19 Sep 2018

Employment Industry News
Sep 19, 2018

Need A Specific Skill? Why Your Job Description Should Say Exactly That

You’re in the process of tailoring your job post, and you’d really like to cast a wide net. The way you see it, the more resumes you receive, the better. The larger your pool of applicants, the more options you’ll have, and the more control you’ll exercise over the outcome…right?

Not exactly. In theory, a larger and wider applicant pool puts the cards in the employer’s hands. But in actual practice, you’ll be better off with a smaller pool of applicants, if those applicants hold skills that align with your needs. It may seem like you’ll limit your options if you load your post with narrow and specific requests, but you won’t; you’ll just save time and avoid hassle for yourself AND your candidates. Here’s how.

Just ask for what you need.

Be direct in your post. And yes, though it seems counterintuitive, be specific. Instead of asking for a “tech-savvy candidate” with “coding skills,” just list the skills necessary for success on the job. If you need JavaScript, ask for JavaScript. If you need XTML, just say so. If you need Advanced Photoshop, be clear, upfront, and narrow in your request. Yes, some candidate will self-select and exit the pool, but were prepared to hire these candidates despite their missing skills? If your answer is no, don’t waste their time (or your own).

What about skills that are hard to define?

If you need excellent writers, public speakers, client relationship management experts, or conflict resolvers, use terms that hew as closely as possible to the tasks your candidate will face on the job. For example, what kinds of conflicts will require resolution? What kinds of speaking engagements will the candidate step into? Without creating a job post that’s 10 pages long, try to give your candidate a sense of what her day will look like and how she’ll find success in this position.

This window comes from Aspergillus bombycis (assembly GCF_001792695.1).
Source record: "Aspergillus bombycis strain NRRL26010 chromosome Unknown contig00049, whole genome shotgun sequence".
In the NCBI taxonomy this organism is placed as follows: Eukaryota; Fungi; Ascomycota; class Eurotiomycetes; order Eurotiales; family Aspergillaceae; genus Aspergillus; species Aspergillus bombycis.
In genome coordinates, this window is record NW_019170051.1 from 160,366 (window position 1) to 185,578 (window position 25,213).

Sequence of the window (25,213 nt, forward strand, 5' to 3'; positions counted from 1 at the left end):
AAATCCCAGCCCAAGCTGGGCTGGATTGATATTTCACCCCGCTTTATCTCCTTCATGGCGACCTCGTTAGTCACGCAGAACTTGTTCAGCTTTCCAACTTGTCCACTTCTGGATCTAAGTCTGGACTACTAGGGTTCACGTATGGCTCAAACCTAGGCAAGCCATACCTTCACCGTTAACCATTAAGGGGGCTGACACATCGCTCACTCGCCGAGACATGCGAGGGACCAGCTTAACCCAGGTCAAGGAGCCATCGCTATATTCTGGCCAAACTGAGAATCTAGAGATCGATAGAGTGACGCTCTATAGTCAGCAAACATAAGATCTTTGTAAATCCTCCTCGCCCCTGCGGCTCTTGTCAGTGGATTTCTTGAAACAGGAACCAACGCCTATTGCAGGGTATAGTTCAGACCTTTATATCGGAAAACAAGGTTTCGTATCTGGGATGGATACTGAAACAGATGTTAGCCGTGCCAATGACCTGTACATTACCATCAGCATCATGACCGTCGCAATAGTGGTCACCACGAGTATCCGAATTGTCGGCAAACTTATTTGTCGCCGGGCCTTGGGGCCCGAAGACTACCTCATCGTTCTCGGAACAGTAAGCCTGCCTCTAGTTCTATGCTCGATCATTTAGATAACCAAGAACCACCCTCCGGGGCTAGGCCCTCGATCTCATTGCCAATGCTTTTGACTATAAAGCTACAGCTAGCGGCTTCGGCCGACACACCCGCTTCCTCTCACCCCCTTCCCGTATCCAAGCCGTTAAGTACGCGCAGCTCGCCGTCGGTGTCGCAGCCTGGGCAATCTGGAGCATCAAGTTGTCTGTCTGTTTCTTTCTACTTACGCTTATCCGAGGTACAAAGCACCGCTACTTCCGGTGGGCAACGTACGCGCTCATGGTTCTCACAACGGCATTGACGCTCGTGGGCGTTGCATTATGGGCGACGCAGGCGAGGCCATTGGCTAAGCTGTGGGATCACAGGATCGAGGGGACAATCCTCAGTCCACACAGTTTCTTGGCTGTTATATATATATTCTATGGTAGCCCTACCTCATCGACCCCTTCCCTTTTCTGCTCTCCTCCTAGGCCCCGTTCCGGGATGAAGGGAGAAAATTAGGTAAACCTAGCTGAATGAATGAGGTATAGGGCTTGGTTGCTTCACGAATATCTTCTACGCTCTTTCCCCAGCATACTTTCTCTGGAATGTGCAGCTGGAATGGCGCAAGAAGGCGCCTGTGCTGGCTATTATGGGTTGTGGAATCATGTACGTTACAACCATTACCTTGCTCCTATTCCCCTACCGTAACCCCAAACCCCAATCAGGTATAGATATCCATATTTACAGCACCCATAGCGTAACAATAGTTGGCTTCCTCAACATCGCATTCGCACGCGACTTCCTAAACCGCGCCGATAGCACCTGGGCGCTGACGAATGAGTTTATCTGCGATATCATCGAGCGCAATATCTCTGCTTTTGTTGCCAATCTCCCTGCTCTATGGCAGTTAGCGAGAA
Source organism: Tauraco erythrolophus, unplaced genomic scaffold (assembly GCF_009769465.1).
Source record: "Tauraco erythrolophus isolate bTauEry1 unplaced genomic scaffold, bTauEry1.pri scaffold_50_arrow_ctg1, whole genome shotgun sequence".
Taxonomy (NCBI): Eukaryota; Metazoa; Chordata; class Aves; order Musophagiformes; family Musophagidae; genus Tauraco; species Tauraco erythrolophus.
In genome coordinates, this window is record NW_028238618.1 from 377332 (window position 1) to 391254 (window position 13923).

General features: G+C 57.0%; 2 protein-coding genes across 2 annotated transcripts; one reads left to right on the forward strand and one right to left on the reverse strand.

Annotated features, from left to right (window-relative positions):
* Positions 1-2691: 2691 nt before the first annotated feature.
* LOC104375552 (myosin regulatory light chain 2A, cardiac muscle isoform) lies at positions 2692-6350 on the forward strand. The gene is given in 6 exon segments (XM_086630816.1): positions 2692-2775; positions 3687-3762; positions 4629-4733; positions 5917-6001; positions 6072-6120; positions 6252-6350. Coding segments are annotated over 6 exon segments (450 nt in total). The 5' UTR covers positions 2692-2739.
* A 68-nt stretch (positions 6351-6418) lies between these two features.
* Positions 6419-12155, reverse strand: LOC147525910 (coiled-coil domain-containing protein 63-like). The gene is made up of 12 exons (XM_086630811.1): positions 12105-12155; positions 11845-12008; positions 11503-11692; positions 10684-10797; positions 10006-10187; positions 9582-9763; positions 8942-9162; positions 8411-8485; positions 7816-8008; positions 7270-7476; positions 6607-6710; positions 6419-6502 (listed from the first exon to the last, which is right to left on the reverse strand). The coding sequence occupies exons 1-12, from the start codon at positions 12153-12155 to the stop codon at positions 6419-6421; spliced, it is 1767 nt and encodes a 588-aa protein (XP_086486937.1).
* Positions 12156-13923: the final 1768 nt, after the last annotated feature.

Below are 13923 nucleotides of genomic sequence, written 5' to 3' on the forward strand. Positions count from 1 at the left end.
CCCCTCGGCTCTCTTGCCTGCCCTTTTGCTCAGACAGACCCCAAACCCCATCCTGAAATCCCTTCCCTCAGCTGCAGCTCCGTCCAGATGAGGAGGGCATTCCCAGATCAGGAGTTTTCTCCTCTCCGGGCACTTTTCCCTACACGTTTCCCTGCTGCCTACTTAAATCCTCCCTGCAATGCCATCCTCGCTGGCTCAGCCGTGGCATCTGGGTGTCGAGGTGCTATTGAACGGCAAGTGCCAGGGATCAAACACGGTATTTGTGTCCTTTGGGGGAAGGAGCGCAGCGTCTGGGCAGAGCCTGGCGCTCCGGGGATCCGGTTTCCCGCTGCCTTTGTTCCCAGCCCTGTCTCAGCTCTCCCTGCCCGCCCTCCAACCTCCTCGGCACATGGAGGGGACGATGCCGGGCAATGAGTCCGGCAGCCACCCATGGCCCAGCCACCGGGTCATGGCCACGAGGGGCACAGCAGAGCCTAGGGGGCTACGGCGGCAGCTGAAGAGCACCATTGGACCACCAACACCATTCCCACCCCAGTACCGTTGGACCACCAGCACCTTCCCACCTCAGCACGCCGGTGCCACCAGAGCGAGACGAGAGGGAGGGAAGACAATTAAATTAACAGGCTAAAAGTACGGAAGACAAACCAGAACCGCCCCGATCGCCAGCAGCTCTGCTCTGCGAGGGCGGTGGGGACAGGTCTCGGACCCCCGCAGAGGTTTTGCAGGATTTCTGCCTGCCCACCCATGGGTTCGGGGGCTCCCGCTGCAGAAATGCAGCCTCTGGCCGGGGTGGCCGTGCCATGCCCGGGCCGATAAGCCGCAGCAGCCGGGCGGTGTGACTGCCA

Anticipate questions

Since a very specific request (“We need high-level budget management skills”) can lead to predictable counter questions (For example, “What does “high-level” mean?”), anticipate and address these questions in the post. The more accurate your responses and clarifications, the stronger your candidate pool will be. If you start with a strong pool, you’ll elevate your chances of ending the process with a truly winning candidate and an excellent long-term employee.

Work with a top staffing agency in Scottsdale

For more information on how to frame and draft your post in a way that attracts the best applicants and improves the outcome of your recruiting efforts, contact a top staffing agency in Scottsdale at the ACCENT Hiring Group.

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